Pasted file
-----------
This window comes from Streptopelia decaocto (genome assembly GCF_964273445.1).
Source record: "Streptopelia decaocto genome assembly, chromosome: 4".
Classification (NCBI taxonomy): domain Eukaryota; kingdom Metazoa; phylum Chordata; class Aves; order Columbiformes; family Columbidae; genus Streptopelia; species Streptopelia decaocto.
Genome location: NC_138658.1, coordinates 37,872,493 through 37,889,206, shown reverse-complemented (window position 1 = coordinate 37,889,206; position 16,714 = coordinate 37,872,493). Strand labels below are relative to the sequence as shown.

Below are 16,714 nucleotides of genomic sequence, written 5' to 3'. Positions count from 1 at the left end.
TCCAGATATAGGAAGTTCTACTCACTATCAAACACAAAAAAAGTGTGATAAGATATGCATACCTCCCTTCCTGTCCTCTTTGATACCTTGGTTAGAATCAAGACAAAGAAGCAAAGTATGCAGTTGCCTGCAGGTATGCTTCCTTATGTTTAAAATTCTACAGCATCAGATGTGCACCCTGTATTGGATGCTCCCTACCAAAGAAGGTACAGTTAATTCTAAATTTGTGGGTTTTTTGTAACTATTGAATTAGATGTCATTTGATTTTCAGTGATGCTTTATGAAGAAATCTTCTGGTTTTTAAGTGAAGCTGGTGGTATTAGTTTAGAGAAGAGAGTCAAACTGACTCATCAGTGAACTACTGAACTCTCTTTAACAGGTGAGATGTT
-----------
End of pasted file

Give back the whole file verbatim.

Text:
This window comes from Streptopelia decaocto (genome assembly GCF_964273445.1).
Source record: "Streptopelia decaocto genome assembly, chromosome: 4".
Classification (NCBI taxonomy): domain Eukaryota; kingdom Metazoa; phylum Chordata; class Aves; order Columbiformes; family Columbidae; genus Streptopelia; species Streptopelia decaocto.
Genome location: NC_138658.1, coordinates 37,872,493 through 37,889,206, shown reverse-complemented (window position 1 = coordinate 37,889,206; position 16,714 = coordinate 37,872,493). Strand labels below are relative to the sequence as shown.

Below are 16,714 nucleotides of genomic sequence, written 5' to 3'. Positions count from 1 at the left end.
TCCAGATATAGGAAGTTCTACTCACTATCAAACACAAAAAAAGTGTGATAAGATATGCATACCTCCCTTCCTGTCCTCTTTGATACCTTGGTTAGAATCAAGACAAAGAAGCAAAGTATGCAGTTGCCTGCAGGTATGCTTCCTTATGTTTAAAATTCTACAGCATCAGATGTGCACCCTGTATTGGATGCTCCCTACCAAAGAAGGTACAGTTAATTCTAAATTTGTGGGTTTTTTGTAACTATTGAATTAGATGTCATTTGATTTTCAGTGATGCTTTATGAAGAAATCTTCTGGTTTTTAAGTGAAGCTGGTGGTATTAGTTTAGAGAAGAGAGTCAAACTGACTCATCAGTGAACTACTGAACTCTCTTTAACAGGTGAGATGTT